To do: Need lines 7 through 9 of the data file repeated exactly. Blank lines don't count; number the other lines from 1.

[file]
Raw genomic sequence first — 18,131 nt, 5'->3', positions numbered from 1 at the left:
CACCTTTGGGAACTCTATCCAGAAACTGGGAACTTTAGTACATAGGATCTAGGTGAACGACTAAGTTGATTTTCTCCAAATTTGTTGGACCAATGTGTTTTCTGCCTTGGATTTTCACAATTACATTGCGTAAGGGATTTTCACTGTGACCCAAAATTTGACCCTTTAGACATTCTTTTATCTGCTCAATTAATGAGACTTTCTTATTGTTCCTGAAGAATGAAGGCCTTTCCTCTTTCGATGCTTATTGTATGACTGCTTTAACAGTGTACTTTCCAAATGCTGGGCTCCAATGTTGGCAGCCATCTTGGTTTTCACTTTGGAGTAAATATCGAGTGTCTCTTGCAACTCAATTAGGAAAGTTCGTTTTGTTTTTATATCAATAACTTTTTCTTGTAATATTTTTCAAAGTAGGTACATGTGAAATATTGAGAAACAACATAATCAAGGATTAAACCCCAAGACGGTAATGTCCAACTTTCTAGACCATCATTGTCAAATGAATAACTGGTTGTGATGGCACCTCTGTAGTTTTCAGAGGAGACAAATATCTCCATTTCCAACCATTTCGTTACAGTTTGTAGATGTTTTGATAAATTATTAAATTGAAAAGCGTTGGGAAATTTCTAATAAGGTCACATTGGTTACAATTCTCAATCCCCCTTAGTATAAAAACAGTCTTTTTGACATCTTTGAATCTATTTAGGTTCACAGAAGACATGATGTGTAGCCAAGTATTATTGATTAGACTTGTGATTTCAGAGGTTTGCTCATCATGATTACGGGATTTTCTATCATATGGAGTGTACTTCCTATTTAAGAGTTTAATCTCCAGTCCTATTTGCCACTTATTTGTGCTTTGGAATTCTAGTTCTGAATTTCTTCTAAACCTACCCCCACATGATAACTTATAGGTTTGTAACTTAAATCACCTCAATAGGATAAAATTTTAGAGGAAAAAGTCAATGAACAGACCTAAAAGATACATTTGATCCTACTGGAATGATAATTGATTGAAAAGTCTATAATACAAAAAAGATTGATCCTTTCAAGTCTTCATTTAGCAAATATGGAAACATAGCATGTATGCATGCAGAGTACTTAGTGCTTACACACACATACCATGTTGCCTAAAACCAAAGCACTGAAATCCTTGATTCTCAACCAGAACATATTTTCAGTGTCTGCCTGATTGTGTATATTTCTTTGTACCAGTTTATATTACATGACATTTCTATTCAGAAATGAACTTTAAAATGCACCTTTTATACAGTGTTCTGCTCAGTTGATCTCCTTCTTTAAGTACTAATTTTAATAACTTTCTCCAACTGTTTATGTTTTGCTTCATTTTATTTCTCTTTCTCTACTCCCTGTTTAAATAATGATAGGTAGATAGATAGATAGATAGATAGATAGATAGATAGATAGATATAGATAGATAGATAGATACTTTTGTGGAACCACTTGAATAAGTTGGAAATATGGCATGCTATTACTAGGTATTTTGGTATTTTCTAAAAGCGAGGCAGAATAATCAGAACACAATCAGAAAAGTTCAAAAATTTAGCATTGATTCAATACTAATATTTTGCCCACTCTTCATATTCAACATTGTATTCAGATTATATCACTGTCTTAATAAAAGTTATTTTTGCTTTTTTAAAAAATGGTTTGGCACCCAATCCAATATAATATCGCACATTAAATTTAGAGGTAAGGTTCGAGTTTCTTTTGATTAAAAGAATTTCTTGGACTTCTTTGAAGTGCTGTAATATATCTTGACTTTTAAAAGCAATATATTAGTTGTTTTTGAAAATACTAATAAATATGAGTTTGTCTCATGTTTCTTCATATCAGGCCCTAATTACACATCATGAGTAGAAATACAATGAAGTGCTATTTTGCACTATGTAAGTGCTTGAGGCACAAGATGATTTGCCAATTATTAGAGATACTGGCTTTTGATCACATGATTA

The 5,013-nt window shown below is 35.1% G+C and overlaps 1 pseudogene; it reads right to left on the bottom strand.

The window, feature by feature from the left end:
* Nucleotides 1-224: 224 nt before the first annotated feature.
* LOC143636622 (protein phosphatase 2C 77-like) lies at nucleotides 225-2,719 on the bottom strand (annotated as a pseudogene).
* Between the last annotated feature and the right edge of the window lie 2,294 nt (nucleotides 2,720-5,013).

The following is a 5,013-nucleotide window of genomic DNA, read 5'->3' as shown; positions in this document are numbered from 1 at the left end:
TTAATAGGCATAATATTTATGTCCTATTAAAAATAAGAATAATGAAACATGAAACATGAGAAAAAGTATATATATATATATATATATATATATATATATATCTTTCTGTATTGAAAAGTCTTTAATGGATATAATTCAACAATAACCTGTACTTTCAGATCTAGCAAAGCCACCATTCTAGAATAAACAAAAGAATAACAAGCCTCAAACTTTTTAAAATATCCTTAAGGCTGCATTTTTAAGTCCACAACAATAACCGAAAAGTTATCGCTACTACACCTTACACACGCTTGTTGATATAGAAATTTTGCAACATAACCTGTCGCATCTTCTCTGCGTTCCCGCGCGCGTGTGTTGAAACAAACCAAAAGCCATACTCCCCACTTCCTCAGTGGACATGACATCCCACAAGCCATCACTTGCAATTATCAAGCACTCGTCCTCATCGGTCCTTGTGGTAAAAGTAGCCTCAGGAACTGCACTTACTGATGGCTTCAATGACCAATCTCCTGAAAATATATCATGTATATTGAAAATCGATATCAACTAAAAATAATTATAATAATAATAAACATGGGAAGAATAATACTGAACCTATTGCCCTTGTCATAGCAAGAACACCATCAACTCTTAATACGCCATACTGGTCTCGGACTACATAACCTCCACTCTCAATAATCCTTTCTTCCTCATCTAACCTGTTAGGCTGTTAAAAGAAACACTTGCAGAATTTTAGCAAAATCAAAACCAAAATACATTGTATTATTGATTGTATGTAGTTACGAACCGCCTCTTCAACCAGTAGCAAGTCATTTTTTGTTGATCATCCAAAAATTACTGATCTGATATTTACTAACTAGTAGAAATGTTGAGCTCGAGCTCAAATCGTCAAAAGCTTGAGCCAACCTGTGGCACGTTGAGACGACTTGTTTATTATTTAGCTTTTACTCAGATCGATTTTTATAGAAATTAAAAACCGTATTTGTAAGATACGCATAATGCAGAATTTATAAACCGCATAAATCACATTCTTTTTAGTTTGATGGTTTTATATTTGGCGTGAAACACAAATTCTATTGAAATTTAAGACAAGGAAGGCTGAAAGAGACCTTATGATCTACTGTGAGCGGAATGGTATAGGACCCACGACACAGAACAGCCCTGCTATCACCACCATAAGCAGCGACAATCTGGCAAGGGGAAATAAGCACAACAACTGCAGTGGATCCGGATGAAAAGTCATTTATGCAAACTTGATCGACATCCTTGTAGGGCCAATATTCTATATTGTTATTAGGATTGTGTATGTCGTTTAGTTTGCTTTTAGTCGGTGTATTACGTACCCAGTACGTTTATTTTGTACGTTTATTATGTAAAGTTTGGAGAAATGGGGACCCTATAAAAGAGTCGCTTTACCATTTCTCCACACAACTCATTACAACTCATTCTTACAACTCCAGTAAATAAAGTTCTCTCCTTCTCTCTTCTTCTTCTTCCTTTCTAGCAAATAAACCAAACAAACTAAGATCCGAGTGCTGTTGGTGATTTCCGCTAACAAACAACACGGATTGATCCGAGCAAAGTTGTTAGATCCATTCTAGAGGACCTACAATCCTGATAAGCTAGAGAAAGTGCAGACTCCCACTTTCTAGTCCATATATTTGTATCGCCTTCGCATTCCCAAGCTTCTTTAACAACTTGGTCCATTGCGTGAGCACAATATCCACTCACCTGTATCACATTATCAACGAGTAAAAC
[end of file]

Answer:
* Between the last annotated feature and the right edge of the window lie 2,294 nt (nucleotides 2,720-5,013).

The following is a 5,013-nucleotide window of genomic DNA, read 5'->3' as shown; positions in this document are numbered from 1 at the left end:
TTAATAGGCATAATATTTATGTCCTATTAAAAATAAGAATAATGAAACATGAAACATGAGAAAAAGTATATATATATATATATATATATATATATATATATCTTTCTGTATTGAAAAGTCTTTAATGGATATAATTCAACAATAACCTGTACTTTCAGATCTAGCAAAGCCACCATTCTAGAATAAACAAAAGAATAACAAGCCTCAAACTTTTTAAAATATCCTTAAGGCTGCATTTTTAAGTCCACAACAATAACCGAAAAGTTATCGCTACTACACCTTACACACGCTTGTTGATATAGAAATTTTGCAACATAACCTGTCGCATCTTCTCTGCGTTCCCGCGCGCGTGTGTTGAAACAAACCAAAAGCCATACTCCCCACTTCCTCAGTGGACATGACATCCCACAAGCCATCACTTGCAATTATCAAGCACTCGTCCTCATCGGTCCTTGTGGTAAAAGTAGCCTCAGGAACTGCACTTACTGATGGCTTCAATGACCAATCTCCTGAAAATATATCATGTATATTGAAAATCGATATCAACTAAAAATAATTATAATAATAATAAACATGGGAAGAATAATACTGAACCTATTGCCCTTGTCATAGCAAGAACACCATCAACTCTTAATACGCCATACTGGTCTCGGACTACATAACCTCCACTCTCAATAATCCTTTCTTCCTCATCTAACCTGTTAGGCTGTTAAAAGAAACACTTGCAGAATTTTAGCAAAATCAAAACCAAAATACATTGTATTATTGATTGTATGTAGTTACGAACCGCCTCTTCAACCAGTAGCAAGTCATTTTTTGTTGATCATCCAAAAATTACTGATCTGATATTTACTAACTAGTAGAAATGTTGAGCTCGAGCTCAAATCGTCAAAAGCTTGAGCCAACCTGTGGCACGTTGAGACGACTTGTTTATTATTTAGCTTTTACTCAGATCGATTTTTATAGAAATTAAAAACCGTATTTGTAAGATACGCATAATGCAGAATTTATAAACCGCATAAATCACATTCTTTTTAGTTTGATGGTTTTATATTTGGCGTGAAACACAAATTCTATTGAAATTTAAGACAAGGAAGGCTGAAAGAGACCTTATGATCTACTGTGAGCGGAATGGTATAGGACCCACGACACAGAACAGCCCTGCTATCACCACCATAAGCAGCGACAATCTGGCAAGGGGAAATAAGCACAACAACTGCAGTGGATCCGGATGAAAAGTCATTTATGCAAACTTGATCGACATCCTTGTAGGGCCAATATTCTATATTGTTATTAGGATTGTGTATGTCGTTTAGTTTGCTTTTAGTCGGTGTATTACGTACCCAGTACGTTTATTTTGTACGTTTATTATGTAAAGTTTGGAGAAATGGGGACCCTATAAAAGAGTCGCTTTACCATTTCTCCACACAACTCATTACAACTCATTCTTACAACTCCAGTAAATAAAGTTCTCTCCTTCTCTCTTCTTCTTCTTCCTTTCTAGCAAATAAACCAAACAAACTAAGATCCGAGTGCTGTTGGTGATTTCCGCTAACAAACAACACGGATTGATCCGAGCAAAGTTGTTAGATCCATTCTAGAGGACCTACAATCCTGATAAGCTAGAGAAAGTGCAGACTCCCACTTTCTAGTCCATATATTTGTATCGCCTTCGCATTCCCAAGCTTCTTTAACAACTTGGTCCATTGCGTGAGCACAATATCCACTCACCTGTATCACATTATCAACGAGTAAAAC